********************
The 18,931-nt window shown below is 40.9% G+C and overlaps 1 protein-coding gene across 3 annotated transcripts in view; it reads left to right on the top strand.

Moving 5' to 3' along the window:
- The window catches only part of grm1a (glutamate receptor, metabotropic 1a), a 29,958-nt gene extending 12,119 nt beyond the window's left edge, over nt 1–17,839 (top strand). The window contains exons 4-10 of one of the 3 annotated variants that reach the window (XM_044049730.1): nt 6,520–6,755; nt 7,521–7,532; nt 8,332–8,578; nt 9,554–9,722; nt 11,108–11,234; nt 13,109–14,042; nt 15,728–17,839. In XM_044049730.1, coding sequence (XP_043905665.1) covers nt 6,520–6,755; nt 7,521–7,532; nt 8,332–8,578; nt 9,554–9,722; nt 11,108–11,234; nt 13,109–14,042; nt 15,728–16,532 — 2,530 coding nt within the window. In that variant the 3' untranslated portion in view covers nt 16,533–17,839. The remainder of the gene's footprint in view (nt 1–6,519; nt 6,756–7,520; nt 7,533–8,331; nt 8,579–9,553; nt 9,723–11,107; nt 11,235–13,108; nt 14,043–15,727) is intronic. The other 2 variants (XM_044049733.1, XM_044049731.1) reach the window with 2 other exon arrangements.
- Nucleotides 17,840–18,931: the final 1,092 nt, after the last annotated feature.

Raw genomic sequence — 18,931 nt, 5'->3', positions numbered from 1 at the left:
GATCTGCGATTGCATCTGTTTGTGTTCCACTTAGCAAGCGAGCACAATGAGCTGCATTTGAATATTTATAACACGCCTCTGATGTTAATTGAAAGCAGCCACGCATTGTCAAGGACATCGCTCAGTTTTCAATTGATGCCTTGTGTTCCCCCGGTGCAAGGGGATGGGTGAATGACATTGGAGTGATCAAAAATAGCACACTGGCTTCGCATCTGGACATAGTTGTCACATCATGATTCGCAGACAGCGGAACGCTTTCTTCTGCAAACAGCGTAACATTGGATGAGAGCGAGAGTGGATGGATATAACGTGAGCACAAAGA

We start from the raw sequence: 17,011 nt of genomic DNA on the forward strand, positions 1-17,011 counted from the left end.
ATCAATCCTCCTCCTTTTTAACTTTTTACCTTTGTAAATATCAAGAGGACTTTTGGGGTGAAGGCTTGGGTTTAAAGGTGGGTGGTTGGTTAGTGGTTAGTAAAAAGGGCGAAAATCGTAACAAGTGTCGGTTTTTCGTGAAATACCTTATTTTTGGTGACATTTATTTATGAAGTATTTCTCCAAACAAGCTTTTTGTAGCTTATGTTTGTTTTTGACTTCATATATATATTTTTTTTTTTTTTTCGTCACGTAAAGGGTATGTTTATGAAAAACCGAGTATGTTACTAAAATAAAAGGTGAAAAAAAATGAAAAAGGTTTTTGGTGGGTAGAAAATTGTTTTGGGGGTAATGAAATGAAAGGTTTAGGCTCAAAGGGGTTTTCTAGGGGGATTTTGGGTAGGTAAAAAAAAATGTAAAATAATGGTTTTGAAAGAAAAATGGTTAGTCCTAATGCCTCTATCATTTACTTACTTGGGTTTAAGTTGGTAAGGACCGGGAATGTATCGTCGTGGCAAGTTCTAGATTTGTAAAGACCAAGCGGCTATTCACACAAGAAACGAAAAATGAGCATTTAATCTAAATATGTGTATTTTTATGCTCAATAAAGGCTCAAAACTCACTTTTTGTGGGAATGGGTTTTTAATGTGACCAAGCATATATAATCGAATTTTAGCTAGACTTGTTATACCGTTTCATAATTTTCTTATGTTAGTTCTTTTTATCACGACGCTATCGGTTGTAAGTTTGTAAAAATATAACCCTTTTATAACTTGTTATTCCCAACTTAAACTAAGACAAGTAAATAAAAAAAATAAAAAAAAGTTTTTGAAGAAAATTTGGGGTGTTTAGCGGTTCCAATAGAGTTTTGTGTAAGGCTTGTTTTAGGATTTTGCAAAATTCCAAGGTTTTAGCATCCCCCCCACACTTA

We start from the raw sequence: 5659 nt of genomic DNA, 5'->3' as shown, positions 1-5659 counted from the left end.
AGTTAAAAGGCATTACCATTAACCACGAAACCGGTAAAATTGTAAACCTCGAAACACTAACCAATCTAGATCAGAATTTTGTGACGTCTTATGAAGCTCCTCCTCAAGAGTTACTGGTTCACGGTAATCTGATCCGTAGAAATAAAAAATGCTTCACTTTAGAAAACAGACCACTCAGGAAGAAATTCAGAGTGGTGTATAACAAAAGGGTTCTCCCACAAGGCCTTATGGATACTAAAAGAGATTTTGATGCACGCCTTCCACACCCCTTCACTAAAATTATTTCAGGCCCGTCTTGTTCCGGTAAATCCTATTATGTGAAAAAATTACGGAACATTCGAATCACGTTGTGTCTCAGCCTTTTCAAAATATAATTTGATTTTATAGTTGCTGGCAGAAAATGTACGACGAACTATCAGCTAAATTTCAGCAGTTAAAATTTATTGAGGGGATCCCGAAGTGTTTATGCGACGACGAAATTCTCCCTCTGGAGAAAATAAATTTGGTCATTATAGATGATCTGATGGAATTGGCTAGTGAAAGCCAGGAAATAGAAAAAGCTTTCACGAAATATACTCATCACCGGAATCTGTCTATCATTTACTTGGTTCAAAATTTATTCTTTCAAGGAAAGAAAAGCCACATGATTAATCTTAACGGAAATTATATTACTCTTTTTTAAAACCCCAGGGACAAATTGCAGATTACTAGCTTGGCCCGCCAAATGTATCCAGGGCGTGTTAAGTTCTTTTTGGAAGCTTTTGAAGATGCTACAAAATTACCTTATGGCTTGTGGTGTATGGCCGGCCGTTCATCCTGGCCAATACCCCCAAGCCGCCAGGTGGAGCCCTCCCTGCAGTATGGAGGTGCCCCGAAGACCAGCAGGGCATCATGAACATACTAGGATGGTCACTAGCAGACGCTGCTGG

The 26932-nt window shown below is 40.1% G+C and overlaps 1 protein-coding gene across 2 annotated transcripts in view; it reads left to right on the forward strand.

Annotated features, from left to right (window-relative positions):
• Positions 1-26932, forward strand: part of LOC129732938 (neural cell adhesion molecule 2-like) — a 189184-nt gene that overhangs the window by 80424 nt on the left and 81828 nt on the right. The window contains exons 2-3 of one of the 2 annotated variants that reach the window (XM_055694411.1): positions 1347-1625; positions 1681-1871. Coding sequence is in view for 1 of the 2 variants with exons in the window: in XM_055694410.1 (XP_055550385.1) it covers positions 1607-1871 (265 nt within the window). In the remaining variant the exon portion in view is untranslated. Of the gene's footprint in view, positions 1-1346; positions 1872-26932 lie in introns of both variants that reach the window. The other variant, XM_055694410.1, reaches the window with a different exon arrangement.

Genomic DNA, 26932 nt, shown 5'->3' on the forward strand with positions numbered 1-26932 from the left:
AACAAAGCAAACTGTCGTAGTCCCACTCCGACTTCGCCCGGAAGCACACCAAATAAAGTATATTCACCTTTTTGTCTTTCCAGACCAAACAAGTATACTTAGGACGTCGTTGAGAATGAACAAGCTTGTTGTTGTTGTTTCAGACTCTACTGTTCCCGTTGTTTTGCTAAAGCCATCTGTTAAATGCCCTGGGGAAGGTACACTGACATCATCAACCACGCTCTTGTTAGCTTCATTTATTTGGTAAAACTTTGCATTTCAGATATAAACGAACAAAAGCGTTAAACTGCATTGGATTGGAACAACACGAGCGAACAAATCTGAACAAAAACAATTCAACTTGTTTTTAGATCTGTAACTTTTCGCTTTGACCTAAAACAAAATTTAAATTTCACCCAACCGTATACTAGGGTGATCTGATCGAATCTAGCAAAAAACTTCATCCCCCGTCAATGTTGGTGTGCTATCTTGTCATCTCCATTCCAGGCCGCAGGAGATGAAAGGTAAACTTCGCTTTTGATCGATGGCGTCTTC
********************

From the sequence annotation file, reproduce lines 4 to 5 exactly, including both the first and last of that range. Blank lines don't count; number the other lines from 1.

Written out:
- Nucleotides 17,840–18,931: the final 1,092 nt, after the last annotated feature.

Raw genomic sequence — 18,931 nt, 5'->3', positions numbered from 1 at the left: